Absolutes – A product that is extracted by a process using solvents to capture the delicate fragrance and oil of some flowers. The nature of many flowers means that steam distillation cannot be used to extract the oil because the intense heat destroys the flowers, causing them to become compacted into a solid mass that the steam cannot penetrate.

Adulteration - Pure essential oils are changed in some way – usually diluted or mixed with synthetic fragrances.

Aromatherapy - The use of pure essential oils extracted from natural botanicals to relax, balance and heal the body and mind.

Base Note – A category used to describe essential oils that have the greatest percentage of larger molecules. They are least volatile (vaporise much slower). They are usually relaxing and intense oils. Often thicker in nature. Examples include; Patchouli, Sandalwood, Vetiver, Frankincense.

Carrier Oil - A vegetable oil base. Can be used on their own or blended with essential oils to create massage blends and body care products. Examples of carrier oils include Sweet Almond, Apricot Kernel, Jojoba and Grapeseed.

Cold Press Extraction - (See Expression.)

Chemical Constituents - The chemistry of essential oil is extremely complex, and a typical example of oil will contain an elaborate mixture of different chemical components such as alcohols, aldehydes, esters, ketones, lactones, phenols and terpenes which are called the constituents of the oil. They combine to produce a unique set of therapeutic qualities typical to that oil. This complex mixture of natural chemicals is what makes essential oils such as effective healing agents. “Modern” medicine extracts single components from plants and often blends them with chemicals, aromatherapy is effective because of the use of the entire plant (all chemical constituents of the plant) so we gain the synergistic benefits of up to 150 different chemicals reacting together to achieve the desired result. It is for this reason that each essential oil can be used to treat so many different ailments.

Distillate - A product of distillation. For example, Lavender oil is the distillate of the fresh lavender plant.

Distillation - The primary method of producing essential oils is through steam distillation. Water is heated to boiling and steam passes through fresh plant material stacked on a rack above the boiling water, causing the cell walls of the plant to break down and release the essential oil. The water and essential oil vapour then pass through a cooler that condenses the steam and the oil into a liquid. The liquid is collected and the oil separates from the water. Most oils are lighter than water and thus collect on the surface of the water where they are siphoned off. Oils heavier than water sink to the bottom of the collector where they are removed.

Essential Oil - The highly concentrated, volatile, aromatic essences of plants. Information on specific essential oils can be found on the products page. The essential oils are located in tiny secretory structures found in various parts of plants; leaves (eucalyptus), berries (juniper), grasses (palmarosa), flowering tops (lavender), petals (rose), zest of fruit (orange), resins (frankincense) and wood (cedar).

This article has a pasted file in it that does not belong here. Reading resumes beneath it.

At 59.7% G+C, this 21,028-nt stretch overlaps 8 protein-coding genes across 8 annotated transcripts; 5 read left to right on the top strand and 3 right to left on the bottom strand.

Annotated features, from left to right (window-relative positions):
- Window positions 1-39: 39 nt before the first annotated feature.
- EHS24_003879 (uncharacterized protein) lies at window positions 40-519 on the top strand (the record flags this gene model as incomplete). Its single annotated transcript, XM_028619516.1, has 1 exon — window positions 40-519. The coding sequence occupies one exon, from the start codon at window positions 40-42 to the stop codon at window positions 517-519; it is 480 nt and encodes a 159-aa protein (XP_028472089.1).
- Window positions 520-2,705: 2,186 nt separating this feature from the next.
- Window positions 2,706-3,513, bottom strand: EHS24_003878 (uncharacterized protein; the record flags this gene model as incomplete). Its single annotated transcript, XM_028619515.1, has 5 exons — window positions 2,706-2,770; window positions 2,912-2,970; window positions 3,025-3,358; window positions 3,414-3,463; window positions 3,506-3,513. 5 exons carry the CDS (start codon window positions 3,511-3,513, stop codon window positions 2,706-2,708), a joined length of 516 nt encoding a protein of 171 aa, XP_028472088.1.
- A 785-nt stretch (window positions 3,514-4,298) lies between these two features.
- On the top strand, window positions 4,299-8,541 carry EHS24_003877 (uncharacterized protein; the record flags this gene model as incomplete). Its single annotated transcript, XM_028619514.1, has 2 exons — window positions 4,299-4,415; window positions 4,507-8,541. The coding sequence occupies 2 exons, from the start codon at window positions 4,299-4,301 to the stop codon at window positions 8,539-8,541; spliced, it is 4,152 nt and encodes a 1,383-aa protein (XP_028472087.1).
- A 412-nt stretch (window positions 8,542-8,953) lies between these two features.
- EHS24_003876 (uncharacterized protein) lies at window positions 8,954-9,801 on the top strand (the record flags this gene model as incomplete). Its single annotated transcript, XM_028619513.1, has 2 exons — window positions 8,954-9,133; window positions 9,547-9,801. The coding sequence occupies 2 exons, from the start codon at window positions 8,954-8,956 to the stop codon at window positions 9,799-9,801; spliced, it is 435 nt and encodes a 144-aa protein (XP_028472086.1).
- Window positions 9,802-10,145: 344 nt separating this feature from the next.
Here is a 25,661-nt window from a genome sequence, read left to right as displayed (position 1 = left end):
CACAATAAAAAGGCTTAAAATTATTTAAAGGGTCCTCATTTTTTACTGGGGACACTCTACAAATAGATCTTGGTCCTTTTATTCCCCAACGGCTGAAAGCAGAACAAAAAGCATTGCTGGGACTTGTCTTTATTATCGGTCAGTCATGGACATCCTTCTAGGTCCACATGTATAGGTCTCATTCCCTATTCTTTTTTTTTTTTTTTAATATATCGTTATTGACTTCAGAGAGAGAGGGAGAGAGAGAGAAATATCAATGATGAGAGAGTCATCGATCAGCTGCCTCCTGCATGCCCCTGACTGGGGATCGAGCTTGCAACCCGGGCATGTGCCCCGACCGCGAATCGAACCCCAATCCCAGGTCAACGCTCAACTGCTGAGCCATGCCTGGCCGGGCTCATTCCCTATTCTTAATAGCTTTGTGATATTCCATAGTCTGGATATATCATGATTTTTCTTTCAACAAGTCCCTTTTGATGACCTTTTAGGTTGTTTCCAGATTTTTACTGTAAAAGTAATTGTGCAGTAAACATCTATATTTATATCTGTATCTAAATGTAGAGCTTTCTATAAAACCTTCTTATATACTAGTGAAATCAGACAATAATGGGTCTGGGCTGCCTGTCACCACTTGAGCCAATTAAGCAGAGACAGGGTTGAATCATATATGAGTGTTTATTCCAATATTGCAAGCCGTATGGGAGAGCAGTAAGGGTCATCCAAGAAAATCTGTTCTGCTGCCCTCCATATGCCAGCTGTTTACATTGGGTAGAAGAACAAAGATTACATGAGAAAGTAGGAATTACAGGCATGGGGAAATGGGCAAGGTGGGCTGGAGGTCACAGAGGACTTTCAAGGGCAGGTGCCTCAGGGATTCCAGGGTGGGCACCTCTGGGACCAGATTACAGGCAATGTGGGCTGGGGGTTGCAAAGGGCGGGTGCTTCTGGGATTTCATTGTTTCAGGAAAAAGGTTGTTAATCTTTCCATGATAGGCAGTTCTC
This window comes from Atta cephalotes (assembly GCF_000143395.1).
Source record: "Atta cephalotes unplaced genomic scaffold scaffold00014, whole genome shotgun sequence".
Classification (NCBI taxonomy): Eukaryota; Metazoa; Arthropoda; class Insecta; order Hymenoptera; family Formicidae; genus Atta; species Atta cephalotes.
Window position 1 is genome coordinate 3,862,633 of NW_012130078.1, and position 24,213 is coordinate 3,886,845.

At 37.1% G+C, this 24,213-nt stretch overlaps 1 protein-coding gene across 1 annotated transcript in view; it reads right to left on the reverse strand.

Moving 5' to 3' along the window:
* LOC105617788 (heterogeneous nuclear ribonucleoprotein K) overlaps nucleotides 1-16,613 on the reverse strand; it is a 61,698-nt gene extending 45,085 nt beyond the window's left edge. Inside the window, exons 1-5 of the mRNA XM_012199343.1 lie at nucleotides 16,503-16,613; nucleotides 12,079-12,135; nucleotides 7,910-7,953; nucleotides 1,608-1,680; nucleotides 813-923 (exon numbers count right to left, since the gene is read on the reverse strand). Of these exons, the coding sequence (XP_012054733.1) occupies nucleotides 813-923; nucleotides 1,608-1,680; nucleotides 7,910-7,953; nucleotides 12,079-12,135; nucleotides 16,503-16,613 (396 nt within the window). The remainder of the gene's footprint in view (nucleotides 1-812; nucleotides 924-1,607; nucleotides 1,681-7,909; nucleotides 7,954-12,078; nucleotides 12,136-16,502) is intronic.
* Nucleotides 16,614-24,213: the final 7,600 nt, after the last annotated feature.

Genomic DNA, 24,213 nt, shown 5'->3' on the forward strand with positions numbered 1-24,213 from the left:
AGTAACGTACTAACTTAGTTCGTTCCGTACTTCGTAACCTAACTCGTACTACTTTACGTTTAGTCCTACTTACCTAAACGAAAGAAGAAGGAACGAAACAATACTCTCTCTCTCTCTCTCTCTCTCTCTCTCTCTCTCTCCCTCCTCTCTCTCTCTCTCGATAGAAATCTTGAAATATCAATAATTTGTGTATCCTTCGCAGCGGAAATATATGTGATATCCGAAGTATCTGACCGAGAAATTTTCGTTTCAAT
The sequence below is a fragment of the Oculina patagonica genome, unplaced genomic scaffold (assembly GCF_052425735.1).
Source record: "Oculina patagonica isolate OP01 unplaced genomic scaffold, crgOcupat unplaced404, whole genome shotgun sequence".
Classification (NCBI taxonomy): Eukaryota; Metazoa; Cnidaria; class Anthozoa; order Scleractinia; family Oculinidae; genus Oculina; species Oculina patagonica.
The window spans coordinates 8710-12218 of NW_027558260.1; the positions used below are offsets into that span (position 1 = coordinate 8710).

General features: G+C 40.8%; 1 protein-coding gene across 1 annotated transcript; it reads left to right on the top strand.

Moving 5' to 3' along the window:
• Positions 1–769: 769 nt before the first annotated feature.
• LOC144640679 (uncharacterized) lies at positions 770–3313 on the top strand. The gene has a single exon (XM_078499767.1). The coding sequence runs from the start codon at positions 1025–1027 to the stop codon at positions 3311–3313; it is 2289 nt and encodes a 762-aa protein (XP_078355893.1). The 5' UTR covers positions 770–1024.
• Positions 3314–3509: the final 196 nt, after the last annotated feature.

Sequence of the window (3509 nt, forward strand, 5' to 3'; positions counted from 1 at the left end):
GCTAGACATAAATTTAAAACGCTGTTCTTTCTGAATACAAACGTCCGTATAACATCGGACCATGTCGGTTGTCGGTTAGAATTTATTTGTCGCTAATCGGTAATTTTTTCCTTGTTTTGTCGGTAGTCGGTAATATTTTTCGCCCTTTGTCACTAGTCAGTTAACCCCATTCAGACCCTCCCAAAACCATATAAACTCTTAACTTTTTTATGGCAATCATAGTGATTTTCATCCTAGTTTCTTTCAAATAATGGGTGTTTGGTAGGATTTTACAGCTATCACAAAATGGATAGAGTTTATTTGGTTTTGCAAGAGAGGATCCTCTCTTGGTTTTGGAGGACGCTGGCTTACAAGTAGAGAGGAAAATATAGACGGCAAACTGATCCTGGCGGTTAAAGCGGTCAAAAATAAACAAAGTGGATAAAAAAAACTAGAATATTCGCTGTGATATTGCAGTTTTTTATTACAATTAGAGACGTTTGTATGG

Expression - Method of obtaining essential oil from plant material, such as citrus fruit peel. The complete oil is physically forced from the plant material. Also known as cold press extraction.

Extraction Method - The method by which essential oils are separated from the plant. Common extraction methods include distillation, expression (cold pressed) and solvent extraction (absolutes).

Fragrance - Products labelled as fragrances are not pure essential oils. They are derived by synthetic means.

Hydrosol - Hydrosol is the name for the water left after a steam or water distillation of essential oil. It is mainly water with only a small amount of water-soluble plant constituents.

Middle Note – A category used to describe essential oils that have the largest percentage of molecules considered to be medium-sized. Generally in a blend, they are not the oil you smell first, it may take a few minutes before you even notice them in a blend. They are usually warmer style fragrances. Examples include; Cinnamon, Geranium, Nutmeg, Rose, Ylang Ylang.

Mineral Oil - An oil from petroleum. Not recommended for skin or body care.

Olfactory - Relating to or connected with the sense of smell.

Pure Essential Oil – An oil obtained from a plant, using natural extraction methods, that has not been altered in any way. Vigorous quality checks are required to ensure oils are not adulterated. The purity of the essential oil will determine how successful the treatment is. See Essential Oil above.

Synergistic - “The whole is greater than the sum of the parts”. Often achieved by blending essential oils – the result is usually more effective than you would achieve by using each oil individually. See our Essential Oil Blends.

Synthetic - An artificially produced substance (made in a laboratory) designed to imitate that which occurs naturally.

Top Note – A category used to describe essential oils that have the largest percentage of small molecules and are more volatile (i.e. vaporise quicker). Examples include; Basil, Citronella, Grapefruit, Lemon, Lime, Mandarin. Top note oils are almost always fresh smelling and often uplifting. They also act quickly on the skin, their smell dissipates quickest, and it is the smell that hits you first when smelling a blend of oils.

Viscosity - Pertaining to the thickness or thinness of a liquid.

Volatility - The rate of evaporation or oxidation of essential oil.